The E-Five Registry is a prospective, nonrandomized, multicenter registry conducted in 37 countries around the world. For this study, we selected 3 regions, Asia Pacific (AP), the European Union (EU), and Latin America (LA), based on physical location. No attempt was made to ensure equality between the numbers of patients enrolled in each region or between member countries.

A total of 8,314 adult patients enrolled at 188 centers were followed for 1 year. In addition, a subset of 2,116 patients from 26 centers was followed for 2 years. These centers were selected on the basis of enrollment and willingness to continue follow-up. Outcomes were evaluated at 1 year and 2 years for the respective cohorts.

Analyses were performed to determine differences in demographic and baseline characteristics among patients from each region and the potential influence of these differences on clinical outcomes, including major adverse cardiac events (MACE), cardiac death, MI, target lesion revascularization (TLR), target vessel revascularization (TVR), and definite and probable stent thrombosis as defined by the Academic Research Consortium (ARC)5.

Study population and protocol

The E-Five Registry contains data on adult patients who underwent single-vessel or multivessel PCI. Eligible patients had target lesions appropriate for stent intervention. Details of the study protocol were previously reported4.

All patients completed follow-up visits at discharge, 30 days, 6 months, and 1 year, and selected centers followed patients for up to 2 years (Figure 1). Outpatient clinic visits were the preferred means of follow-up, although phone calls were allowed.


Countries included in the LA region were Brazil, Chile, Mexico, and Uruguay. The AP region included Australia, China, Hong Kong, India, Korea, Malaysia, New Zealand, Singapore, and Thailand. The EU region included Austria, Belgium, Bulgaria, Czech Republic, Egypt, Estonia, Finland, Germany, Greece, Hungary, Israel, Italy, Latvia, Netherlands, Norway, Poland, Portugal, Romania, Serbia, Slovakia, Spain, Switzerland, Turkey, and the United Kingdom. This study was conducted under the ethics guidelines of the Declaration of Helsinki. Before study initiation at any clinical site, the study was approved by a medical ethics committee to protect human subjects, depending on regional requirements. Written informed consent was obtained from all patients.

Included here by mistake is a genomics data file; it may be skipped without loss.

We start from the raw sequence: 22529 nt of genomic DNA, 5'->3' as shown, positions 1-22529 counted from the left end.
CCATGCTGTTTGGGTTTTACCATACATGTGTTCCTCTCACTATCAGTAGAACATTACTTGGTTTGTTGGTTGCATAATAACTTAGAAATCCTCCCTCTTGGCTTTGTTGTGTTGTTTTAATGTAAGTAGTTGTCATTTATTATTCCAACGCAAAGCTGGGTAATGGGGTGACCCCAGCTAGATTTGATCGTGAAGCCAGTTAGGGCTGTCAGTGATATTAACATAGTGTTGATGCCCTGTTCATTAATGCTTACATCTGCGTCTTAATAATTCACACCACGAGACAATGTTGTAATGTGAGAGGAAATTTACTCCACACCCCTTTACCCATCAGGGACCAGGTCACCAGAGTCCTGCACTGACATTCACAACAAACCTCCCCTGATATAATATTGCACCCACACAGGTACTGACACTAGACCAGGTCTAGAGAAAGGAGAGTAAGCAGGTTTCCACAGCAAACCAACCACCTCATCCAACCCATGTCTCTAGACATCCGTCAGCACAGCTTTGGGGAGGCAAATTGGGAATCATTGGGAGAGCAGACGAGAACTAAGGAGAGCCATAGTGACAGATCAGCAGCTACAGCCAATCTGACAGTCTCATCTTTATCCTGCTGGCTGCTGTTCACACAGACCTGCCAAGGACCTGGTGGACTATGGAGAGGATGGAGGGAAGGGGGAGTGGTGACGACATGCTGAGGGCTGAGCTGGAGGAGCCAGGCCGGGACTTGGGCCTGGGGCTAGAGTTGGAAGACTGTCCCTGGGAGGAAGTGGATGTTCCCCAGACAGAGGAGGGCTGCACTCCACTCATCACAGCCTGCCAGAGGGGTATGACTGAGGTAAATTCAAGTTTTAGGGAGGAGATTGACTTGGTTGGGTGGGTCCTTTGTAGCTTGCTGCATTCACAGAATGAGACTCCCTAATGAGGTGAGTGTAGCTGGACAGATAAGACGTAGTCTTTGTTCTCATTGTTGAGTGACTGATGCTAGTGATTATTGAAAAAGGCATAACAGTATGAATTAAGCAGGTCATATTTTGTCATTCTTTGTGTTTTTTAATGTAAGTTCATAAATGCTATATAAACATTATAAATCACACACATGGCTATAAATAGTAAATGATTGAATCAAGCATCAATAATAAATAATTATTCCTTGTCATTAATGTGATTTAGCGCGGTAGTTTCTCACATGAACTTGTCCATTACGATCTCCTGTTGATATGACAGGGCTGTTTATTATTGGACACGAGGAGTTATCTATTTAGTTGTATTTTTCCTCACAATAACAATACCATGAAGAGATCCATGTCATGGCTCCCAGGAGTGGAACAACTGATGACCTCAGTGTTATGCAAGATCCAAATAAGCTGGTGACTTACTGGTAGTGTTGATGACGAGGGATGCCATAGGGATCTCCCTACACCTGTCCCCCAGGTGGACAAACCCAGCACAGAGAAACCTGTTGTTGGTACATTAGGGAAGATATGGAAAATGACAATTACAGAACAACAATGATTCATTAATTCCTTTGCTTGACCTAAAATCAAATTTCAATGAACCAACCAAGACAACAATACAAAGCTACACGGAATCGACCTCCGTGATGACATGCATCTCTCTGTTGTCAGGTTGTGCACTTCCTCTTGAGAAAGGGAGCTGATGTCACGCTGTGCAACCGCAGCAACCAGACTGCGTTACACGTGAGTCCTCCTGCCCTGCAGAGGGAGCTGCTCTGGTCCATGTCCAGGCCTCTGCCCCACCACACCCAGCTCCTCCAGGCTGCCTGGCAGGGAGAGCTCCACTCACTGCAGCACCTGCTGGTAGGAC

Device description

The Endeavor ZES (Medtronic) consists of a cobalt-alloy stent with an elution polymer-coated exterior that releases the antiproliferative drug zotarolimus (10 μg/mm stent length). The zotarolimus elution is designed to inhibit proliferation of smooth muscle cells; the phosphorylcholine-based polymer coating is designed to simulate red blood cells, thus mimicking the natural cell membrane6. These features are designed to reduce the typical biological response to an implanted device and enhance long-term safety. The ZES is available in diameters of 2.25 mm to 4.0 mm and in lengths of 8 mm to 30 mm.

Data collection and management

Electronic data capture by web-based case report forms was completed for all sites. To ensure quality control, random monitoring of clinical sites was conducted at prespecified intervals. Approximately 10% of the study data was reviewed to monitor compliance and to ensure accurate reporting of events, as well as accuracy of data.

The data designated for baseline collection included eligibility criteria, demographic characteristics, cardiac risk factors, current cardiac status, lesion characteristics and results from pre-procedure angiography. Investigators were required to conduct a visual examination of the lesion to estimate lesion characteristics.

Documented clinical outcomes compared between regions included MACE, death, cardiac death, MI, TLR, TVR, TVR (nontarget lesion) and target vessel failure (TVF). Antiplatelet medication use was documented at 30 days, 6 months, and 1 year for all patients and at 2 years for those in the 2-year cohort.

MACE and stent thrombosis events were reviewed by a central clinical events committee (Cardialysis, Rotterdam, The Netherlands). Stent thrombosis events were evaluated using ARC definitions. Data management for this study and study monitoring were completed by Medtronic CardioVascular staff or a contract research organization designated by Medtronic.

Study endpoints

The primary endpoint for the overall E-Five Registry was the rate of MACE, defined as death, MI (Q-wave and non-Q-wave), emergent cardiac bypass surgery, or TLR (repeat PCI or coronary artery bypass graft [CABG] surgery), at 1 year.

We report here clinical outcomes of MACE, all-cause death, cardiac death, MI, TLR, TVR, and TVF at 1 and 2 years of follow-up for each of the 3 regions. The rates of ARC-defined definite and probable stent thrombosis were analyzed for early (0 to 30 days), late (31 to 365 days), and very late events (366 to 730 days).

Statistical analyses